The Democratic machine headed by longtime House Speaker Mike Madigan seemingly has always operated by its own rules.
A new 200-plus page report written by former state Inspector General Maggie Hickey based on a year’s worth of interviews concludes that often times Madigan's office has relied on any means and tactics deemed necessary to get the job done.
Several associates once close to Madigan, or at least within the upper ranks of his organization, are assailed in the report for harassment, abuse and seemingly everything in between.
House Speaker Mike Madigan
Former chief of staff Tim Mapes, who manned the top spot in Madigan’s empire for nearly three decades, is accused of using “fear” as motivation while wielding the threat that he could “make or break” careers like a blunt instrument.
Mapes, who had a had reputation for getting things done, also was thought to have called prospective employers and discouraging them from associating with those of whom he had had washed his hands. Mapes' reign of power finally ended when he was forced out last year after Sherri Garret, another longtime member of Madigan’s inner circle, went public with allegations of harassment.
In the wake of the report’s public release, Mapes defended himself in a statement, insisting that “recent criticisms made against me do not truly appreciate the size of the responsibility of my position.”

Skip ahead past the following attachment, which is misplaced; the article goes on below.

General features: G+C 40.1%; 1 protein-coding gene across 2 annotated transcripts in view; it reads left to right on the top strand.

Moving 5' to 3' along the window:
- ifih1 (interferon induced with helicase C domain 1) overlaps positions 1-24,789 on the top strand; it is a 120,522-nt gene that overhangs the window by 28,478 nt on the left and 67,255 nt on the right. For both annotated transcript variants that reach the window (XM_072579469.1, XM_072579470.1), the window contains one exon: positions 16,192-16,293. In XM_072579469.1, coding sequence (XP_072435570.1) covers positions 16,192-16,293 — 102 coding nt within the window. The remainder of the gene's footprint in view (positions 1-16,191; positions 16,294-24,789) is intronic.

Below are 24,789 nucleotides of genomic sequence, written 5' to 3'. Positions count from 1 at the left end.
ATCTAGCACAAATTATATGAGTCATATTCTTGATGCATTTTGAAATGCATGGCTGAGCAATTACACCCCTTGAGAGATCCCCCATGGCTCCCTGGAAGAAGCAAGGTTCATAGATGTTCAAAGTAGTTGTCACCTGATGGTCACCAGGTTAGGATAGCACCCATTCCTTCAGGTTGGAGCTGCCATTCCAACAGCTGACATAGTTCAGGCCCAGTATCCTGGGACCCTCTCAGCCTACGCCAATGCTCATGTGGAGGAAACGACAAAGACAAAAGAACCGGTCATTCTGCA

But there’s no denying a pattern of abuse seems to have been commonplace throughout the organization.
The run of Kevin Quinn, who worked his way up the ranks of the organization over a 20-year career, ended last year when was accused of “inappropriate conduct” toward fellow staffer Alaina Hampton, whom alleged she was sexually harassed by the brother of Chicago Alderman Marty Quinn.
Quinn’s connections explain why some argue that the link to the Madigan empire was never fully cut off for him, as evidenced by a recent Chicago Tribune report that a group of loyal Madigan heavyweights wrote checks to him topping $10,000 in the days following his Mapes' ouster.
Although Hickey was unable to substantiate the allegations former state Rep. Lou Lang of Skokie, who also served as Madigan’s longtime deputy majority leader, faced similar claims of sexual harassment and bullying made by former medical marijuana advocate Maryann Loncar, who subsequently declined to take part in the investigation.
State Rep. Bob Rita, another top Madigan House ally, also has a history of alleged abuse that comes from claims he once beat a former girlfriend.
As the still-mounting controversy has played out in a MeToo era, Madigan has been sure to say all the right things.
“I take responsibility for not doing enough previously to prevent issues in my office, and continue to believe that we, collectively, need to do more in the capitol to improve our workplace culture and protect the women and men who work here who want to make a difference in the world,” he said in a statement.